Even if you have a chesty cough, and are producing infected sputum (acute bronchitis) you do not usually need antibiotics. In otherwise healthy people antibiotics have been shown to reduce the duration of the illness by only one day –and there are concerns about overuse of antibiotics contributing to the worldwide problem of bacteria resistant to multiple antibiotics. A better strategy is to recognise the illness, get plenty of rest, and wait for it to resolve. Most people will take around three weeks to feel back to normal. Likewise testing the sputum is usually not necessary; it may be useful if you do not respond to antibiotics or if you have underlying lung disease.
Most healthy people experience either no or much less severe flu-like symptoms; the advice is to stay at home (to avoid infecting other people) until the symptoms resolve. Paracetamol and other simple painkillers help with the fever and aches and pains.
Those who develop pneumonia have flu-like symptoms but feel rapidly worse, often with persistent fever, a cough which may be productive of infected sputum, and breathing difficulties. Some people may cough up small flecks of blood with their sputum or experience chest pains, often worse on breathing in (pleurisy). A chest x-ray will confirm if you have pneumonia.
It is important to contact your doctor for advice; in a swine flu epidemic you may be advised to not go directly to your local hospital A&E department, to reduce the spread of infection.
Depending on the severity of the pneumonia you may be admitted to hospital –either to a normal ward, or to a more acute high dependency area for close monitoring. You will be given antiviral treatment if swine flu is suspected, and antibiotics intravenously or orally to treat any secondary bacterial infection.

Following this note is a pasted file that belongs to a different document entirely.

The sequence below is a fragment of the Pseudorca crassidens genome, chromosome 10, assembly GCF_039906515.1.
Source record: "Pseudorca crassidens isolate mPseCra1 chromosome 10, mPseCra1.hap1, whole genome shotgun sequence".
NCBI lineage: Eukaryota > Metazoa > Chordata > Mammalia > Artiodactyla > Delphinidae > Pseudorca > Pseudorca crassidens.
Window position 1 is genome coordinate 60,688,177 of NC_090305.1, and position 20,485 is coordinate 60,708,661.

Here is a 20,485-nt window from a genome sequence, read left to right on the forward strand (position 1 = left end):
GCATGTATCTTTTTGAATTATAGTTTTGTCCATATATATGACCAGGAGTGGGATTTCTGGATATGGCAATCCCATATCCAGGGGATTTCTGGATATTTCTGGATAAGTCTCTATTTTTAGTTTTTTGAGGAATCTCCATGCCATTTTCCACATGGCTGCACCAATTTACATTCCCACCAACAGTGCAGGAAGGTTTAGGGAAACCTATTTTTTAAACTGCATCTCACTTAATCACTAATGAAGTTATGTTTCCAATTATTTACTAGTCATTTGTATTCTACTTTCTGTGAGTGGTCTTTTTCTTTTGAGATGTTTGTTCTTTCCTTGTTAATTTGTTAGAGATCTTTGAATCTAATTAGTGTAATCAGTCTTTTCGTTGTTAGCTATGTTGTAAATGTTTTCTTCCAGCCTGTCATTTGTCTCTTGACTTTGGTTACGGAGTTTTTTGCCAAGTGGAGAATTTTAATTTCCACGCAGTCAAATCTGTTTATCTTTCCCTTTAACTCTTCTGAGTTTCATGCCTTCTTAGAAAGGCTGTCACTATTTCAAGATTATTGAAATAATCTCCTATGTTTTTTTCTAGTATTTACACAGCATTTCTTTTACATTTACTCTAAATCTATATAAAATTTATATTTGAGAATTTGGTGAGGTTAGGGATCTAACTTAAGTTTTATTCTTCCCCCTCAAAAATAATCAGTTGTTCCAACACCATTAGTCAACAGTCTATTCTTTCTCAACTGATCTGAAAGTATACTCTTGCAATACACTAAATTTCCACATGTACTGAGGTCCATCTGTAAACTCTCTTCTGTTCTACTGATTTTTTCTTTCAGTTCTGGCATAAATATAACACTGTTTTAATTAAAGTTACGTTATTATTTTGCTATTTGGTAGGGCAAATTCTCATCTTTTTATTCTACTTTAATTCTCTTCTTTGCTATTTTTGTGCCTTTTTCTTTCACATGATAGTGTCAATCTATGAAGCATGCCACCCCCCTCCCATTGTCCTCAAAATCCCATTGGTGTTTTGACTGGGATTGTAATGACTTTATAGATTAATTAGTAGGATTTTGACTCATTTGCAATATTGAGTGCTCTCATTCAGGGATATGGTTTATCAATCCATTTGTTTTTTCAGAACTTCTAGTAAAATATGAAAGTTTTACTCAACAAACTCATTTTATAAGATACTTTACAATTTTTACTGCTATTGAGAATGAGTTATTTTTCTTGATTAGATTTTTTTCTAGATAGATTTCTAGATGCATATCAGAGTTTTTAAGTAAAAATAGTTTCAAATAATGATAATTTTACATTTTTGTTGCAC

If your pneumonia is less severe it may be possible to treat it at home, provided you have appropriate support. You may be prescribed antiviral drugs and also antibiotics for the presumed bacterial pneumonia. If you have pneumonia and it is clear it is not a complication of influenza you will not receive antiviral drugs, just antibiotics. For pneumonia two antibiotics are given based on guidance from the British Thoracic Society; the choice will depend on any drug allergies you have. They are given usually for 7-10 days. It is recommended that you have a follow up chest x-ray around six weeks later to confirm that the pneumonia has cleared (particularly important if you smoke).
There are two antiviral products available, Oseltamivir (a tablet) and Zanamavir (an inhaler). Your doctor will decide which is most appropriate for you. These are effective if taken within 48hrs of the onset of symptoms; in the more severely ill treatment that is started later is still effective. Guidance is issued each winter by the Department of Health and updated regularly; they will tell general practitioners when it is appropriate to start treating patients with antiviral drugs. Pregnant women are advised to have treatment at whatever stage in the pregnancy because of the risk of miscarriage and premature labour, as well as increased risk of pneumonia.
If you have no underlying health problems and there is no concern that you have pneumonia the answer is no. Supportive care at home is all that is required. The exceptions are those who care for another individual, particularly if that person has an underlying chronic illness which would put them at greater risk if they contracted the flu, those with more severe underlying chronic health problems, including chronic kidney disease, chronic liver disease on treatment, and people with chronic neurological diseases and strokes.
It is not necessary to test everybody during the influenza season; tests are generally restricted to selected hospitalised patients for both identification and infection control.
People in at risk groups are advised to have a yearly flu vaccination that will contain the most prevalent strains of influenza A and B and also swine flu. If you are not in an at risk group you do not need to be vaccinated unless you care for someone who would be at risk of becoming very unwell if they caught influenza from you (and they may be advised to be vaccinated too). Simple advice such as hand-washing after touching surfaces that other people have touched, using tissues to blow your nose, and disposing of them immediately are very simple but effective ways to stop the spread of the virus (“catch it, kill it, bin it” campaign).
Associated with the nervous system and the brain.Full medical glossary